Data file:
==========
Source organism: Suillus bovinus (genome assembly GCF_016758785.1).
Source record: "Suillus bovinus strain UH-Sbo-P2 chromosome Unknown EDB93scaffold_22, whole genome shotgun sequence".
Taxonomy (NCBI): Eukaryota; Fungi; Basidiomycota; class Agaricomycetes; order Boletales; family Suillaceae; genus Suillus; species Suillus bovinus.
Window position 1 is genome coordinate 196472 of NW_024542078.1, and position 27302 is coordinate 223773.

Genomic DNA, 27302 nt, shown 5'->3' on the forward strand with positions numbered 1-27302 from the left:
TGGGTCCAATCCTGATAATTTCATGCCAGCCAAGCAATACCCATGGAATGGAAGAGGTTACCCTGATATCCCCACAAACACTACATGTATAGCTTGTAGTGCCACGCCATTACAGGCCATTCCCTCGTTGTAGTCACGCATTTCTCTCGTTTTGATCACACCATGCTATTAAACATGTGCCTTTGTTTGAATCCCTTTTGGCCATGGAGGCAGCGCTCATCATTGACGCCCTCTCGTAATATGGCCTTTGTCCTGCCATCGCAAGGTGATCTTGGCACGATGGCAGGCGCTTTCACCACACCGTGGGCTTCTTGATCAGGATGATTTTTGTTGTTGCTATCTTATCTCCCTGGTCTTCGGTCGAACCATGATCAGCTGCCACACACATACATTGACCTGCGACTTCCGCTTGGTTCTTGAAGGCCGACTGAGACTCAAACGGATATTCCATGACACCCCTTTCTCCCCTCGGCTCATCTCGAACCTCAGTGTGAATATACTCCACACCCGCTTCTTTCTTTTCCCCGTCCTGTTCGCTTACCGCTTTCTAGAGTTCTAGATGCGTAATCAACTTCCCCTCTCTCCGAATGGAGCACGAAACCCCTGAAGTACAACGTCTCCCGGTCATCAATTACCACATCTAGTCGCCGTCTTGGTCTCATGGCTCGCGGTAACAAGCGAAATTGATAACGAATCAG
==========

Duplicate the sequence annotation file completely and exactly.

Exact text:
Source organism: Suillus bovinus (genome assembly GCF_016758785.1).
Source record: "Suillus bovinus strain UH-Sbo-P2 chromosome Unknown EDB93scaffold_22, whole genome shotgun sequence".
Taxonomy (NCBI): Eukaryota; Fungi; Basidiomycota; class Agaricomycetes; order Boletales; family Suillaceae; genus Suillus; species Suillus bovinus.
Window position 1 is genome coordinate 196472 of NW_024542078.1, and position 27302 is coordinate 223773.

Genomic DNA, 27302 nt, shown 5'->3' on the forward strand with positions numbered 1-27302 from the left:
TGGGTCCAATCCTGATAATTTCATGCCAGCCAAGCAATACCCATGGAATGGAAGAGGTTACCCTGATATCCCCACAAACACTACATGTATAGCTTGTAGTGCCACGCCATTACAGGCCATTCCCTCGTTGTAGTCACGCATTTCTCTCGTTTTGATCACACCATGCTATTAAACATGTGCCTTTGTTTGAATCCCTTTTGGCCATGGAGGCAGCGCTCATCATTGACGCCCTCTCGTAATATGGCCTTTGTCCTGCCATCGCAAGGTGATCTTGGCACGATGGCAGGCGCTTTCACCACACCGTGGGCTTCTTGATCAGGATGATTTTTGTTGTTGCTATCTTATCTCCCTGGTCTTCGGTCGAACCATGATCAGCTGCCACACACATACATTGACCTGCGACTTCCGCTTGGTTCTTGAAGGCCGACTGAGACTCAAACGGATATTCCATGACACCCCTTTCTCCCCTCGGCTCATCTCGAACCTCAGTGTGAATATACTCCACACCCGCTTCTTTCTTTTCCCCGTCCTGTTCGCTTACCGCTTTCTAGAGTTCTAGATGCGTAATCAACTTCCCCTCTCTCCGAATGGAGCACGAAACCCCTGAAGTACAACGTCTCCCGGTCATCAATTACCACATCTAGTCGCCGTCTTGGTCTCATGGCTCGCGGTAACAAGCGAAATTGATAACGAATCAG